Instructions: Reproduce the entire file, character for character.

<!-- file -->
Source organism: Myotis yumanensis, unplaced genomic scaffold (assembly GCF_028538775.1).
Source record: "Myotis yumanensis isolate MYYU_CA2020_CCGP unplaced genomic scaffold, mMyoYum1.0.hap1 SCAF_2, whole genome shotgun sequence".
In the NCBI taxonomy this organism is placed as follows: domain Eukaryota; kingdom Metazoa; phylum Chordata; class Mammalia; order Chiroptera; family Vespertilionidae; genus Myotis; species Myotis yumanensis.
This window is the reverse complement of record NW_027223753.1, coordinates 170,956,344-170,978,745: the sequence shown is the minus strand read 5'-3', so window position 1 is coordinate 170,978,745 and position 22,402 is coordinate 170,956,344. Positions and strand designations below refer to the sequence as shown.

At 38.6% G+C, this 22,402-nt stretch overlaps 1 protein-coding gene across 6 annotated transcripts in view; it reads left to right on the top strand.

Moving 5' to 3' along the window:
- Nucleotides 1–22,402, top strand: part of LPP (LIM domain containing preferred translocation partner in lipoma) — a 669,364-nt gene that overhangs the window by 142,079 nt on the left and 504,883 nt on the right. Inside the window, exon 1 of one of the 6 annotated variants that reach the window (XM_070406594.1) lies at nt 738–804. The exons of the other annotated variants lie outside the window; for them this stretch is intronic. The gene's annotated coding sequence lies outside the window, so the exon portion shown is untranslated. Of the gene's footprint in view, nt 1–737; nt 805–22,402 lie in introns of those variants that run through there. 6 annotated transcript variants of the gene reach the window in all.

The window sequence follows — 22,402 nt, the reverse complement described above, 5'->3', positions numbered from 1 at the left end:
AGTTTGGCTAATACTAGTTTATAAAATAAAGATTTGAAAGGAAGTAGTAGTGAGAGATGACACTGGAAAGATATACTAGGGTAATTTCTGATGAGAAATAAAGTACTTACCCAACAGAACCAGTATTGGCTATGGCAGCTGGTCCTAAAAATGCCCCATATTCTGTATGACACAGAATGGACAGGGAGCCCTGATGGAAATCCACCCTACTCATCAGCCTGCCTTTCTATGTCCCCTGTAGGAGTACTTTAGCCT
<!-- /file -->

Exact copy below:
Source organism: Myotis yumanensis, unplaced genomic scaffold (assembly GCF_028538775.1).
Source record: "Myotis yumanensis isolate MYYU_CA2020_CCGP unplaced genomic scaffold, mMyoYum1.0.hap1 SCAF_2, whole genome shotgun sequence".
In the NCBI taxonomy this organism is placed as follows: domain Eukaryota; kingdom Metazoa; phylum Chordata; class Mammalia; order Chiroptera; family Vespertilionidae; genus Myotis; species Myotis yumanensis.
This window is the reverse complement of record NW_027223753.1, coordinates 170,956,344-170,978,745: the sequence shown is the minus strand read 5'-3', so window position 1 is coordinate 170,978,745 and position 22,402 is coordinate 170,956,344. Positions and strand designations below refer to the sequence as shown.

At 38.6% G+C, this 22,402-nt stretch overlaps 1 protein-coding gene across 6 annotated transcripts in view; it reads left to right on the top strand.

Moving 5' to 3' along the window:
- Nucleotides 1–22,402, top strand: part of LPP (LIM domain containing preferred translocation partner in lipoma) — a 669,364-nt gene that overhangs the window by 142,079 nt on the left and 504,883 nt on the right. Inside the window, exon 1 of one of the 6 annotated variants that reach the window (XM_070406594.1) lies at nt 738–804. The exons of the other annotated variants lie outside the window; for them this stretch is intronic. The gene's annotated coding sequence lies outside the window, so the exon portion shown is untranslated. Of the gene's footprint in view, nt 1–737; nt 805–22,402 lie in introns of those variants that run through there. 6 annotated transcript variants of the gene reach the window in all.

The window sequence follows — 22,402 nt, the reverse complement described above, 5'->3', positions numbered from 1 at the left end:
AGTTTGGCTAATACTAGTTTATAAAATAAAGATTTGAAAGGAAGTAGTAGTGAGAGATGACACTGGAAAGATATACTAGGGTAATTTCTGATGAGAAATAAAGTACTTACCCAACAGAACCAGTATTGGCTATGGCAGCTGGTCCTAAAAATGCCCCATATTCTGTATGACACAGAATGGACAGGGAGCCCTGATGGAAATCCACCCTACTCATCAGCCTGCCTTTCTATGTCCCCTGTAGGAGTACTTTAGCCT